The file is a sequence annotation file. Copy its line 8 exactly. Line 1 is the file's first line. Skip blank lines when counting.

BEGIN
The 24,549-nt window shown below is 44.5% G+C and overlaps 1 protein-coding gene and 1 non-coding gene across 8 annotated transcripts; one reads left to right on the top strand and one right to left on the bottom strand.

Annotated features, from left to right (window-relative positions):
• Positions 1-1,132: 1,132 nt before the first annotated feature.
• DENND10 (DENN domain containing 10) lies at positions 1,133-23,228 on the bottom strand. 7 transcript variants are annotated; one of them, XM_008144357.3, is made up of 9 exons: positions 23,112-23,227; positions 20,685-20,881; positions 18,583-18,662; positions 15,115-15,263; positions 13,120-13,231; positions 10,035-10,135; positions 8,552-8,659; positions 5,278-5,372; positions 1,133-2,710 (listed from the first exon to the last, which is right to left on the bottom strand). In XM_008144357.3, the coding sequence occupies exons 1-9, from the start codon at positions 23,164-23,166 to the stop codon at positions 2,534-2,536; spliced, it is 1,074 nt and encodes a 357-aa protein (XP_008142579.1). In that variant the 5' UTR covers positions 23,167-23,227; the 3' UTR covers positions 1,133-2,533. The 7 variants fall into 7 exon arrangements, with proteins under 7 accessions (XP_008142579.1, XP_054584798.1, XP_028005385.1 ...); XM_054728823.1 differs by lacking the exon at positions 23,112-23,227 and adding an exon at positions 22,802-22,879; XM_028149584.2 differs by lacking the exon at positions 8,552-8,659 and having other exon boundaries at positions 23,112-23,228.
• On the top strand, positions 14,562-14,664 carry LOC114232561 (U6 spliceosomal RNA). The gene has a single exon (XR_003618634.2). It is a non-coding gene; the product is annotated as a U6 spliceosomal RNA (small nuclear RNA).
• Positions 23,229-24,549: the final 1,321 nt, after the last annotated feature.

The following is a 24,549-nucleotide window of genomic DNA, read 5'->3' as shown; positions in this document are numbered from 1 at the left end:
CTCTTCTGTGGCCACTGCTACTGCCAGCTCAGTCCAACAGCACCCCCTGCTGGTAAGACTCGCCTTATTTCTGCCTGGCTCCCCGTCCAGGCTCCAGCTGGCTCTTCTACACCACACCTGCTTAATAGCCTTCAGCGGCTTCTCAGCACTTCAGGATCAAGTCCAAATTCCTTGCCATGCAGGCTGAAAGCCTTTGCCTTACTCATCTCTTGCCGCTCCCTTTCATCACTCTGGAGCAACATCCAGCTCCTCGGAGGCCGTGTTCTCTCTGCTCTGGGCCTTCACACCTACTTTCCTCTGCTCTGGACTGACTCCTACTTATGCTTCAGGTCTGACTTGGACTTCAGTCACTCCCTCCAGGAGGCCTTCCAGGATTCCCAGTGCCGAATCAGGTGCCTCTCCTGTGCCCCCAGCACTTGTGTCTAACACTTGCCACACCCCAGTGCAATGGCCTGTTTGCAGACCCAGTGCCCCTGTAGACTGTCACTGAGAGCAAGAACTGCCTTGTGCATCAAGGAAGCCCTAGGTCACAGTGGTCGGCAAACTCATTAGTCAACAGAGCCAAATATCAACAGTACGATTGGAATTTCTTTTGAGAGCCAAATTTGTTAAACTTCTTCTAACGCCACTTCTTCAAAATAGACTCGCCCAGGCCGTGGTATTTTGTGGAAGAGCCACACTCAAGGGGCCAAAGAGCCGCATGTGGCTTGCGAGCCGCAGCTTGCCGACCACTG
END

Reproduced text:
CTCTTCTGTGGCCACTGCTACTGCCAGCTCAGTCCAACAGCACCCCCTGCTGGTAAGACTCGCCTTATTTCTGCCTGGCTCCCCGTCCAGGCTCCAGCTGGCTCTTCTACACCACACCTGCTTAATAGCCTTCAGCGGCTTCTCAGCACTTCAGGATCAAGTCCAAATTCCTTGCCATGCAGGCTGAAAGCCTTTGCCTTACTCATCTCTTGCCGCTCCCTTTCATCACTCTGGAGCAACATCCAGCTCCTCGGAGGCCGTGTTCTCTCTGCTCTGGGCCTTCACACCTACTTTCCTCTGCTCTGGACTGACTCCTACTTATGCTTCAGGTCTGACTTGGACTTCAGTCACTCCCTCCAGGAGGCCTTCCAGGATTCCCAGTGCCGAATCAGGTGCCTCTCCTGTGCCCCCAGCACTTGTGTCTAACACTTGCCACACCCCAGTGCAATGGCCTGTTTGCAGACCCAGTGCCCCTGTAGACTGTCACTGAGAGCAAGAACTGCCTTGTGCATCAAGGAAGCCCTAGGTCACAGTGGTCGGCAAACTCATTAGTCAACAGAGCCAAATATCAACAGTACGATTGGAATTTCTTTTGAGAGCCAAATTTGTTAAACTTCTTCTAACGCCACTTCTTCAAAATAGACTCGCCCAGGCCGTGGTATTTTGTGGAAGAGCCACACTCAAGGGGCCAAAGAGCCGCATGTGGCTTGCGAGCCGCAGCTTGCCGACCACTG